3. Anaerobic utilization of mannitol. Repeat 2, above, using mannitol as carbohydrate in medium. S. aureus is usually positive but some strains are negative. Run controls simultaneously.
    4. Lysostaphin sensitivity. Transfer isolated colony from agar plate with inoculating loop to 0.2 ml phosphate-saline buffer, and emulsify. Transfer half of suspended cells to another tube (13 x 100 mm) and mix with 0.1 ml phosphate-saline buffer as control. Add 0.1 ml lysostaphin (dissolved in 0.02 M phosphate-saline buffer containing 1% NaCl) to original tube for concentration of 25 µg lysostaphin/ml. Incubate both tubes at 35°C for not more than 2 h. If turbidity clears in test mixture, test is considered positive. If clearing has not occurred in 2 h, test is negative. S. aureus is generally positive.
    5. Thermostable nuclease production. This test is claimed to be as specific as the coagulase test but less subjective, because it involves a color change from blue to bright pink. It is not a substitute for the coagulase test but rather is a supportive test, particularly for 2+ coagulase reactions. Prepare microslides by spreading 3 ml toluidine blue-deoxyribonucleic acid agar on the surface of each microscope slide. When agar has solidified, cut 2 mm diameter wells (10-12 per slide) in agar and remove agar plug by aspiration. Add about 0.01 ml of heated sample (15 min in boiling water bath) of broth cultures used for coagulase test to well on prepared slide. Incubate slides in moist chamber 4 h at 35°C. Development of bright pink halo extending at least 1 mm from periphery of well indicates a positive reaction.
  7. Some typical characteristics of 2 species of staphylococci and the micrococci, which may be helpful in their identification, are shown in Table 1.
Table 1. Typical characteristics of S. aureus, S. epidermidis, and micrococci(a)

CharacteristicS. aureusS. epidermidisMicrococci

Catalase activity+++
Coagulase production+--
Thermonuclease production+--
Lysostaphin sensitivity++-
Anaerobic utilization of
glucose++-
mannitol+--

a +, Most (90% or more) strains are positive; -, most (90% or more) strains are negative.


Most Probable Number Method for Staphylococcus spp.

The most probable number (MPN) method (2) is recommended for routine surveillance of products in which small numbers of S. aureus are expected and in foods expected to contain a large population of competing species.

  1. Equipment and materials--Same as for Direct Plate Count Method, above.
  2. Media and reagents--Same as for Direct Plate Count Method, above. In addition: Trypticase (tryptic) soy broth (TSB) containing 10% NaCl and 1% sodium pyruvate (M154a).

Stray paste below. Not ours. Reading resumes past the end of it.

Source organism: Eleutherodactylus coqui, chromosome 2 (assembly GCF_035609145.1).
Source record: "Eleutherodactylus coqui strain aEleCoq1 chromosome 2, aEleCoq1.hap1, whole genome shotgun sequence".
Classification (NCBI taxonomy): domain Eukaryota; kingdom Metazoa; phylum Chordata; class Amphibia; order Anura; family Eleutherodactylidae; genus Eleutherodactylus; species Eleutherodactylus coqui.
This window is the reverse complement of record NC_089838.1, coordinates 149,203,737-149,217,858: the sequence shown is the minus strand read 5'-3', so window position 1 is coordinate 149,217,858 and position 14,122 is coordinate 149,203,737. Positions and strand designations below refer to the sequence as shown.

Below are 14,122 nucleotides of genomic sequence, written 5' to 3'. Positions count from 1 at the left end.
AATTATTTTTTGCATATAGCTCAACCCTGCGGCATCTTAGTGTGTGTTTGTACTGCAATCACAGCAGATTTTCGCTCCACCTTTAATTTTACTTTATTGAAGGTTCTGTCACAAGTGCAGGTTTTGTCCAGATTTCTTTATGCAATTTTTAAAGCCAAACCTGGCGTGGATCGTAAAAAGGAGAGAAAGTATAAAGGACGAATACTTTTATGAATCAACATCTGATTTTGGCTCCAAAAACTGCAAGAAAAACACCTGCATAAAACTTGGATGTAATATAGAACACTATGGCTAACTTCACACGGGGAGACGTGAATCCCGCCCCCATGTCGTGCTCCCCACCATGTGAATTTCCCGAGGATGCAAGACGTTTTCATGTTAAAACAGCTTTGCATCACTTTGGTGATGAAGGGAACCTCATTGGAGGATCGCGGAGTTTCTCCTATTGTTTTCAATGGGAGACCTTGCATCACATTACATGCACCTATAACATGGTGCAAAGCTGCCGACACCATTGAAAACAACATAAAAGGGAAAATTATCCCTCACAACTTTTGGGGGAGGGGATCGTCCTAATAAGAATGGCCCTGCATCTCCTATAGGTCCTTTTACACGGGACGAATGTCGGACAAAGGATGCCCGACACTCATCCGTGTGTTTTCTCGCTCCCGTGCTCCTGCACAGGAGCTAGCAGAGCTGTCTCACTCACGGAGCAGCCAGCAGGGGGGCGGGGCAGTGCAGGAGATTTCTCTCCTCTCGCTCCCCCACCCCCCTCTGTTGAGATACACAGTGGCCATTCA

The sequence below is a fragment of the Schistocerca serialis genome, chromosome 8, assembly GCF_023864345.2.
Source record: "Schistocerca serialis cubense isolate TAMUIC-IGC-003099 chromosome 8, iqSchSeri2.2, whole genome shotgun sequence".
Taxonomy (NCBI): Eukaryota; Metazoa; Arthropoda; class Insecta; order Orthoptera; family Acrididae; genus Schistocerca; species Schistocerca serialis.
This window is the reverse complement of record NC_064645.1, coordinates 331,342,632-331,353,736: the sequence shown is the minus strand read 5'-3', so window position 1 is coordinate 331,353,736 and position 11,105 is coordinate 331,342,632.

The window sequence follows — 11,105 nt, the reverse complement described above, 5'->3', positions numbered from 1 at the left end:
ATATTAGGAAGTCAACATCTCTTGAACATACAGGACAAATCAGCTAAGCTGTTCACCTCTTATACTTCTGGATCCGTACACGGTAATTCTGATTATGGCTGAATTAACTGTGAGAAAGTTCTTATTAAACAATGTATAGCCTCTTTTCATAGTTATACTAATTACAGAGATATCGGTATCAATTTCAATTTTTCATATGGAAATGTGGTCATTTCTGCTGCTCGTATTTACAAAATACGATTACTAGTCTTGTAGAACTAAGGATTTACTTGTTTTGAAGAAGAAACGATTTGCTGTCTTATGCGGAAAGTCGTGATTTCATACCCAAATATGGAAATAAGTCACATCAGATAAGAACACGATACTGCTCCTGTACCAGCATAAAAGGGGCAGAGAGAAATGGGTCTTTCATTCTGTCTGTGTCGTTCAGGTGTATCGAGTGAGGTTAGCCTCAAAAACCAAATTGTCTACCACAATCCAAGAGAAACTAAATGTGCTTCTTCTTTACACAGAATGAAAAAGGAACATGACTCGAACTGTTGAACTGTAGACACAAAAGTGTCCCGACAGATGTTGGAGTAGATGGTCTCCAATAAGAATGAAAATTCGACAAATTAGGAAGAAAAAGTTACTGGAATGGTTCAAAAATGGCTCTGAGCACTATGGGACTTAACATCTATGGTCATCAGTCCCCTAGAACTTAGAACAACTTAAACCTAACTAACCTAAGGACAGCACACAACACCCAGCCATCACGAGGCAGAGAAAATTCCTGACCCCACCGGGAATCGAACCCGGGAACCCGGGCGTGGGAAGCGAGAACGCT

3. Preparation of sample--Same as for Direct Plate Count Method, above.
  4. Determination of MPN

    Inoculate 3 tubes of TSB containing 10% NaCl and 1% sodium pyruvate (B, above) with 1 ml portions of decimal dilutions of each sample. Highest dilution must give negative endpoint. Incubate tubes 48 ± 2 h at 35°C. Using 3 mm loop, transfer 1 loopful from each tube showing growth (turbidity) to plate of Baird-Parker medium with properly dried surface. Vortex-mix tubes before streaking if growth is visible only on bottom or sides of tubes. Streak inoculum to obtain isolated colonies. Incubate plates 48 h at 35°C. From each plate showing growth, transfer at least 1 colony suspected to be S. aureus to BHI broth (see D and E of Direct Plate Count Method, above). Continue procedure for identification and confirmation of S. aureus (E and F, Direct Plate Count, above). Report S. aureus/g as MPN/g, according to tables in Appendix 2, MPN Determination.

 

References

  1. AOAC INTERNATIONAL. 1995. Official Methods of Analysis, 16th ed., sec. 975.55. AOAC INTERNATIONAL, Arlington, VA.
  2. AOAC INTERNATIONAL. 1995. Official Methods of Analysis, 15th ed., sec. 987.09. AOAC INTERNATIONAL, Arlington, VA.
  3. Bennett, R.W., M. Yeterian, W. Smith, C.M. Coles, M. Sassaman, and F.D. McClure. 1986. Staphylococcus aureus identification characteristics and enterotoxigenicity. J. Food Sci. 51:1337-1339.
  4. Sperber, W.H., and S.R. Tatini. 1975. Interpretation of the tube coagulase test for identification of Staphylococcus aureus. Appl. Microbiol. 29:502-505.

 


Hypertext Source: Bacteriological Analytical Manual, 8th Edition, Revision A, 1998. Chapter 12.